[SI-LIST] : radiated emissions from Ethernel twisted pair

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From: Jan Vercammen (jvercamm@roam.agfa.be)
Date: Tue Jun 13 2000 - 06:07:04 PDT


I have a somewhat EMC oriented question. I hope this does not interfere with the more
usual signal integrity stuff.

I have done radiated emission measurements and conducted immunity testing on one of our
printers. The printer is connected to Ethernet, which is the main point of my questions.

I have tested the Ethernet interface with cat. 5 shielded (STP) and cat.5 unshielded twisted
pair (UTP) running at 10Mbit/s or 10baseT (though I can not exclude 100baseT because
the printer Etherent hardware features auto-negotiation). The printer is in an anechoic room
were it communicates with a labtop outside. At the feedthrough point their is a big ferrite
absorbing clamp. The cable length inside the shielded room is 5m. We use the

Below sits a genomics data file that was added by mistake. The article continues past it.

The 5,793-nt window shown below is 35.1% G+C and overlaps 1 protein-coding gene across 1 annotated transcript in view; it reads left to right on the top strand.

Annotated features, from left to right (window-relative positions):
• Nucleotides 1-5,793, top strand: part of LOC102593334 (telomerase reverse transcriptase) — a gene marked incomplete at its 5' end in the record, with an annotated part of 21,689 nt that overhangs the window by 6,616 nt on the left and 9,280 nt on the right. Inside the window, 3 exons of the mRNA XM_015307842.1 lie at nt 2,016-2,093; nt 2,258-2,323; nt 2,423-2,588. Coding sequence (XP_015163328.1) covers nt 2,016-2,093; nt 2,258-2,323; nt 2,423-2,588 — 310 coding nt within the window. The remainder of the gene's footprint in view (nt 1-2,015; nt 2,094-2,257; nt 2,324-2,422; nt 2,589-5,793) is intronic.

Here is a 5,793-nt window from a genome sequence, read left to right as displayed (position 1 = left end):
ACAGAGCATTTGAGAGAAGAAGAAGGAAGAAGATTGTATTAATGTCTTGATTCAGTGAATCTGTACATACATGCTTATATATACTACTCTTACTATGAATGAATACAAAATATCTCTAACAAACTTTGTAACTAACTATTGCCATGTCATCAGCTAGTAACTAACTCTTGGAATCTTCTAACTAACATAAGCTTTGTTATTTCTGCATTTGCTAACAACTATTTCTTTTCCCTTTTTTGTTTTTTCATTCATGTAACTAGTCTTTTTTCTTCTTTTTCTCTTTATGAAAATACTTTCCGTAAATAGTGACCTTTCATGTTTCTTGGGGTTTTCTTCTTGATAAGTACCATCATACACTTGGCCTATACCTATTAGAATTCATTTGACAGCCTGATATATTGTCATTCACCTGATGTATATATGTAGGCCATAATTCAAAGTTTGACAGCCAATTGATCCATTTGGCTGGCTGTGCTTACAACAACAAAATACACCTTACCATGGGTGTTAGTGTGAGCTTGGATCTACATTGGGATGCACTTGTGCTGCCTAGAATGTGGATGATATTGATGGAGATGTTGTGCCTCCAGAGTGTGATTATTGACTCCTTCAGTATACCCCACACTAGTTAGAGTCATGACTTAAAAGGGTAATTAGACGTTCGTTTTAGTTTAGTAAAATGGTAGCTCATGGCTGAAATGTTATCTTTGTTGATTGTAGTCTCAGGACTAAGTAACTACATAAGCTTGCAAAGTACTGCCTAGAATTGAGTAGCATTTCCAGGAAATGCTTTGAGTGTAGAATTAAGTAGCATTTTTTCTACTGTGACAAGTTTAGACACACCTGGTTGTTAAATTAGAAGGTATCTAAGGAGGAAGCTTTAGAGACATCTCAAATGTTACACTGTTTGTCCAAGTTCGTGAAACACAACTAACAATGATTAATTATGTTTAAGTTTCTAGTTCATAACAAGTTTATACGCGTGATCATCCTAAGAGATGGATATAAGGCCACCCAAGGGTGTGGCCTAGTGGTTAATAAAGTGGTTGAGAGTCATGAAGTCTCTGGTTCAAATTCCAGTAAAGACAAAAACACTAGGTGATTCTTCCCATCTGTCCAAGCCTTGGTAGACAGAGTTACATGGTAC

ping command to transmit small packets between the printer and the laptop.

Neglecting the printer emissions we found that there are emissions due to the Ethernet
cable itself. The emissions disappear if we diconnect or shutdown the external laptop.
The emissions are not due to the external laptop, which we checked by powering down the

For our setup the Etnernet radiated emissions are concentrated between 30 and 55MHz, with two
characteristic humps at about 35MHz and 43MHz.

The STP cable performs about 6 to 8dB better than the UTP, that is, the radiation is
lower with the STP. We also performed RF conducted immunity test on the Ethernet cable.
The result is similar: the STP cable is about 2 to 3 times less susceptible.
The UTP cable has about 3-4dB margin with class A CISPR 22, the STP cable more than 8dB
for radiated emissions.

These are the facts. The question is the following: if the emission is due to the
Ethernet cable and we have not made any errors with regard to the layout (of the PCB
with the Ethernet circuits) then can we conclude that we are measuring the performance
of the twisted pair cable and the Ethernet signaling? What I find disturbing is the low
margin (or no margin at all) with respect to the class B limit. Does anyone had similar
experiences? How do you test for radiated emission? Does one disable Ethernet during the
test (cable left in place)?

Thanks in advance.


Jan Vercammen
EMC/PCB Engineering
Agfa-Gevaert NV, Belgium


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